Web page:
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Is This The Buying Opportunity of the Year?

Is This The Buying Opportunity of the Year?

The Best Stocks to Buy Right Now

A Dividend Aristocrat in My Portfolio


"Buy when there's blood in the streets," is a graphic but clever piece of investment advice credited to Baron Rothschild, an 18th century British nobleman and member of the Rothschild banking family. The full quote is used less often, but goes: "Buy when there's blood in the streets, even if the blood is your own."

Investors love a bargain, and buying cheap stocks after a big haircut can be wickedly profitable. But they also know how painful it can be to be early-or late.

Investors who bought BP two months after the Deepwater Horizon explosion-right at the bottom-found themselves sitting on a tidy 53% profit just five weeks later, in early August. But you had to have the timing just right to make out that well.

Investors who jumped on board a month after the disaster found themselves 40% in the hole a month later, and bargain hunters who bought just a little too late-in August-found themselves poorer a year later, and would be sitting on a 20% to 25% loss today.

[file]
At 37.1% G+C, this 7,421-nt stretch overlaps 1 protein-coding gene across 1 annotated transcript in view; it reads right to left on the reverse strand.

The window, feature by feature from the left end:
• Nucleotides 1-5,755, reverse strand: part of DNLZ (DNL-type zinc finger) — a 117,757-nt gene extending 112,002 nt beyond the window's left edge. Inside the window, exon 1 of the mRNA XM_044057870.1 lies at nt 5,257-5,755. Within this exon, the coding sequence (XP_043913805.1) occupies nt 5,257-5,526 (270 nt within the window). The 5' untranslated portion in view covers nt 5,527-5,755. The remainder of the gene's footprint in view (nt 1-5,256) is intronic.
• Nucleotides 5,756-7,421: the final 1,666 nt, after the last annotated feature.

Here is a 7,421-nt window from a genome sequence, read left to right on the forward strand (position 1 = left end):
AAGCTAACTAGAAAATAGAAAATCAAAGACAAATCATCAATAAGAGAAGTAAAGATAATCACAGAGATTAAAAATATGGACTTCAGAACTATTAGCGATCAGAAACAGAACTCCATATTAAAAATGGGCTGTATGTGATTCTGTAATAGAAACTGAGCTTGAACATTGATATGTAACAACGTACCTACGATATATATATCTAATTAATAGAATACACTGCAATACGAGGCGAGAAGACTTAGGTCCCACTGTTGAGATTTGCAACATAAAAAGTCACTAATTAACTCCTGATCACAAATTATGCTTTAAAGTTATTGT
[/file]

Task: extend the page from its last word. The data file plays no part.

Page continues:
Today's market is certainly not pretty, but it's not clear that we're at the blood-in-the-streets bottom yet either. Investment professionals are have turned quite conservative; the latest BofA Merrill Lynch Global Fund Manager Survey found them sitting on average cash balances of 5.5%, that may seem low but it's the same level as during the 2008 crisis.

But individual investors aren't quite so pessimistic yet. In the latest AAII (American Association of Individual Investors) Sentiment Survey, 32.1% of respondents still said they were bullish and only 28.7% have turned bearish, still below the long-term average bear reading of 30%.

Which is all to say, if you're thinking about doing some bargain hunting today, be careful.

In fact, for investors with cash burning a hole in their pocket, I'd suggest picking up some high-quality dividend-paying stocks instead. If that seems counterintuitive, let me explain.

During the 2008 crash, the S&P 500 declined around 37%, but S&P's Dividend Aristocrats Index (a list of over 50 companies that have increased their dividends every year for 25 years) fell only 22%.

That's a big difference when you consider the recovery from each of those declines: the Dividend Aristocrats Index had to rise 28% to reach its former peak, while the S&P 500 faced a climb of over 58% before it got back to breakeven.

2008 was just the latest episode in which dividend payers proved their value during market downturns.

Since 1927, dividend-paying stocks have displayed meaningfully lower standard deviations than non-dividend payers in nearly every year, meaning that they are less volatile than the market overall (18.3% standard deviation from 1927-2014, compared to 30.1% for non-dividend-payers).

In addition, dividend payers deliver better long-term performance: since 1927, dividend-paying stocks have returned 10.4% per year on average, compared to 8.5% for non-dividend-payers. When you lose less during downturns, you can do a lot better overall.